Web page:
In economic news, more signs are emerging indicating the country might be heading toward a recession. The reported unemployment rate hit five percent in December. It was the biggest jump in unemployment since a month after the September 11 attacks. The price of oil briefly topped $100 a barrel for the first time ever last week. On Wall Street, the Dow Jones Industrial Average suffered its worst start to a new year since 1904. The NASDAQ Composite Index dropped over five percent last week, its worst start to a new year ever. And the Times of London reports the living standards in Britain are set to rise above those in the United States for the first time since the nineteenth century. Ethan Harris, the chief economist at Lehman Brothers, predicted 2008 would be a difficult year for the U.S. economy.
Ethan Harris: "We are going into a very uncertain period for the economy with lots of downside risks. The fact that the stock market started the year on a down note is a reminder that there are significant risks out there, so that’s the message. It’s just confirming what we knew, which is it’s going to be a difficult year. The stock market could be up in the year if the economy can skirt recession, but it’s going to be a choppy ride this year. "
President Bush has attempted to put a positive spin about the recent economic news.
President Bush: "While there is some uncertainty, the report is that our financial markets are strong and solid. And I want to thank you for being diligent. This economy of ours is on a solid foundation. But we can’t take economic growth for granted. And there are signs that cause us to be ever more diligent in making sure good policies come out of Washington."
Former presidential candidate George McGovern has publicly called for the impeachment of President Bush and Vice President Cheney. In an article in the Washington Post, Senator McGovern writes, “The case for impeaching Bush and Cheney is far stronger than was the case against Nixon and Vice President Spiro Agnew after the 1972 election.” McGovern ran against Nixon in 1972 but lost. McGovern accused Bush of repeatedly violating the Constitution and lying to the American public. He wrote, "Their conduct and their barbaric policies have reduced our beloved country to a historic low in the eyes of people around the world.”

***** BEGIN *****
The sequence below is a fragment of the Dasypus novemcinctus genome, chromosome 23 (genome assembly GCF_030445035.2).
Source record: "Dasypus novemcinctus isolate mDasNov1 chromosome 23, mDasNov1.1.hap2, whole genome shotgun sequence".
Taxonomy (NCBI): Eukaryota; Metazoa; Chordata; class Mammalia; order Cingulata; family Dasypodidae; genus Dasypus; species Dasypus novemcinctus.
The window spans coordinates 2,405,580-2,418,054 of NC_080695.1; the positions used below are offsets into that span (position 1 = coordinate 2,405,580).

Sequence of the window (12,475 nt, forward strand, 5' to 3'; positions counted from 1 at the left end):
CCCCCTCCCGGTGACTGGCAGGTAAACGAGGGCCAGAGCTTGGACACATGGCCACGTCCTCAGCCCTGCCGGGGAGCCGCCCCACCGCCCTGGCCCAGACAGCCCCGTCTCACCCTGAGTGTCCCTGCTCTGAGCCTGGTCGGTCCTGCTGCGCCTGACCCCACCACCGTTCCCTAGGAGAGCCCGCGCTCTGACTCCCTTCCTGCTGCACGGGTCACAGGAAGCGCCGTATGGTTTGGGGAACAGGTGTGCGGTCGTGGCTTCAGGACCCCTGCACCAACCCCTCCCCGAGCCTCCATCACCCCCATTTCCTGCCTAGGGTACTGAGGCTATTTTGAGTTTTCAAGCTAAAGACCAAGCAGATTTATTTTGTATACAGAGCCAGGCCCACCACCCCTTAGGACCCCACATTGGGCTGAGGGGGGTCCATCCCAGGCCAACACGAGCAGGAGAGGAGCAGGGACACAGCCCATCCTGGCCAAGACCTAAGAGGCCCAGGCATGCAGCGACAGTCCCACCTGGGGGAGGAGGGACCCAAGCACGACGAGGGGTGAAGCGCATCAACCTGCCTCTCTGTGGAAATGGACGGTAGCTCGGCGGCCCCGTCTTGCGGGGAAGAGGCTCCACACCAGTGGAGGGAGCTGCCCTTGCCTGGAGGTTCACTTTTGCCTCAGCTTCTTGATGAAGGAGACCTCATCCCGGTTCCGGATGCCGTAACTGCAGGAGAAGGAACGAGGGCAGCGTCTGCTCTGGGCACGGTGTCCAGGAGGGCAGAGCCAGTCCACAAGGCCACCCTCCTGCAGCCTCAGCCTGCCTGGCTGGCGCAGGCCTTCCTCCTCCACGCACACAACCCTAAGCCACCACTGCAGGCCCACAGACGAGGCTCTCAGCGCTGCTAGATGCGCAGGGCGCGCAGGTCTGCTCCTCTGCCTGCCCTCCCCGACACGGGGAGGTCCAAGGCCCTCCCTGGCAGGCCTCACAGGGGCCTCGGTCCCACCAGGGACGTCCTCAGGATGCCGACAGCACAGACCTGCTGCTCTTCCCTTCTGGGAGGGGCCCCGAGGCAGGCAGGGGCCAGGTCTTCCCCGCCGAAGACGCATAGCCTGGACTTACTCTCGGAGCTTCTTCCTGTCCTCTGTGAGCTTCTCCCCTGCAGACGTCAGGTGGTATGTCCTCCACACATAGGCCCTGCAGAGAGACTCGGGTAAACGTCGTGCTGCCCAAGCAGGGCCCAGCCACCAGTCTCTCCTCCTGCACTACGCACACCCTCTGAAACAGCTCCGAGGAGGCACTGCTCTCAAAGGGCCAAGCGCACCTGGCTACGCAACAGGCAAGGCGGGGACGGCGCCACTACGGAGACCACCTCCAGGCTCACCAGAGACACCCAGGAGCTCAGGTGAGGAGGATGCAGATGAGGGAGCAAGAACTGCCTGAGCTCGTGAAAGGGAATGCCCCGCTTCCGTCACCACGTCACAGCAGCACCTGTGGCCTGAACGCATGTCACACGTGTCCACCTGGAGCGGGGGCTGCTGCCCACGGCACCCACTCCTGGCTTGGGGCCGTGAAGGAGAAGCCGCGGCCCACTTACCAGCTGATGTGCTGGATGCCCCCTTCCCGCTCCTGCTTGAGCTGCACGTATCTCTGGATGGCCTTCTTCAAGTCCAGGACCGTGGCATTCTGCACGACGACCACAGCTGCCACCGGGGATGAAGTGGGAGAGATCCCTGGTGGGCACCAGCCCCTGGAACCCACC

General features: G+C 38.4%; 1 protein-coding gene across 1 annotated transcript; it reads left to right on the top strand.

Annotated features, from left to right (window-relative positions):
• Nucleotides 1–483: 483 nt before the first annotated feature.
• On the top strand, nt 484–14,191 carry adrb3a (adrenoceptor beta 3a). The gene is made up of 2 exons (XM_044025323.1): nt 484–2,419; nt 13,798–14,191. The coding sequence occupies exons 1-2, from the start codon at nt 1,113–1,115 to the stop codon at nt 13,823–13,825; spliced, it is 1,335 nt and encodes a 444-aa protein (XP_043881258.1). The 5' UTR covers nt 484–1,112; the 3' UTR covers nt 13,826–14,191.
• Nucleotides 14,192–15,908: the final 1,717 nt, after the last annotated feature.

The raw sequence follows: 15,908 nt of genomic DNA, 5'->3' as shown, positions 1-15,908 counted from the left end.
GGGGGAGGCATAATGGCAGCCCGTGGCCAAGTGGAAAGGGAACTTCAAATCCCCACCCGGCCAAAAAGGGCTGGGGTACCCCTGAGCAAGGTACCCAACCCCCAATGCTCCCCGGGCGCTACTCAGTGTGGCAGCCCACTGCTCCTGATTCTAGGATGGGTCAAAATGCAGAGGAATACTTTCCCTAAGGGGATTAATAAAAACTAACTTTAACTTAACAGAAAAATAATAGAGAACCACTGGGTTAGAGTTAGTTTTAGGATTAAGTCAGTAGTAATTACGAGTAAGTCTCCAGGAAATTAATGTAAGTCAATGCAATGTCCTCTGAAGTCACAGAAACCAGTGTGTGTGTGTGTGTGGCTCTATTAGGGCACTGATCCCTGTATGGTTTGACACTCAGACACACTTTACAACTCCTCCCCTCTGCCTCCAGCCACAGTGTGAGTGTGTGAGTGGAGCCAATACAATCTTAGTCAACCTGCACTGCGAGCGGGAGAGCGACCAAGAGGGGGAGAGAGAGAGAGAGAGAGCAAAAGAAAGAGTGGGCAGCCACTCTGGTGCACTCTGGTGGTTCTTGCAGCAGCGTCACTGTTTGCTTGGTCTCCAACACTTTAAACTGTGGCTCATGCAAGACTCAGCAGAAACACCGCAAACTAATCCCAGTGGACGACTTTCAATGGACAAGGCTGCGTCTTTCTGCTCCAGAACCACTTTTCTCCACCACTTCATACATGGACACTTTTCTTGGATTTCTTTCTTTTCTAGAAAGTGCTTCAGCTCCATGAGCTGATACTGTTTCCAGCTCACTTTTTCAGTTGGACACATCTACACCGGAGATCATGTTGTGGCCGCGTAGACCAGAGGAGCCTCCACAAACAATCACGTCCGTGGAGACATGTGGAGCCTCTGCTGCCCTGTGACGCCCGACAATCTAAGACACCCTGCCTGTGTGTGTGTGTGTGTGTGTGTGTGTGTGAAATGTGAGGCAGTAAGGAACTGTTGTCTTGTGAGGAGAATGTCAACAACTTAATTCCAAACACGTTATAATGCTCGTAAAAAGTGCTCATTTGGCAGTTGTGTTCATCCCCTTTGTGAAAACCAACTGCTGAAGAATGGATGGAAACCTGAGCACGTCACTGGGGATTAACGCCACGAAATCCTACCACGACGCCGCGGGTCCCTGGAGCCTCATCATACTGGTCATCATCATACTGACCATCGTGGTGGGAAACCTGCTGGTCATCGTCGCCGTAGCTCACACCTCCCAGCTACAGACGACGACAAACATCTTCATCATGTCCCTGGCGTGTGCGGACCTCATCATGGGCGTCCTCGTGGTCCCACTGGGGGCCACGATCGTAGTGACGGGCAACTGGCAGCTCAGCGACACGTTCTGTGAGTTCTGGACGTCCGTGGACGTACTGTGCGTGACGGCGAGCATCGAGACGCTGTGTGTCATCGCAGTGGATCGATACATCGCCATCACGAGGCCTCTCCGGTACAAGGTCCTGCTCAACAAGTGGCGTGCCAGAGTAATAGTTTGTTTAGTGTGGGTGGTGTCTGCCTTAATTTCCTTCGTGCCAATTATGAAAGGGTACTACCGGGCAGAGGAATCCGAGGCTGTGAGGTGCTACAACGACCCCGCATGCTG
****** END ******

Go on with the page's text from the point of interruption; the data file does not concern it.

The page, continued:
In news from Washington, former Republican Senator Trent Lott has confirmed he is planning to establish a new lobbying firm with former Democratic Senator John Breaux. Lott abruptly resigned his Senate seat last month. By quitting in December, Lott managed to avoid new ethics rules that require senators wait two years, instead of one, before becoming paid Capitol Hill lobbyists. It is unclear if Lott may have broken ethics rules by negotiating terms of the lobbying firm while he was still in the Senate. The Hill newspaper has revealed that in October, Lott’s son purchased the website domain name breauxlott.com.
And finally, the New York Times reports the International Committee of the Red Cross has determined the United States has held dozens of prisoners incommunicado for weeks or even months at the Bagram military base in Afghanistan. The Red Cross said the prisoners were kept from its inspectors and sometimes subjected to cruel treatment in violation of the Geneva Conventions. The U.S. is now holding 630 prisoners at Bagram, more than twice the number being held at Guantanamo.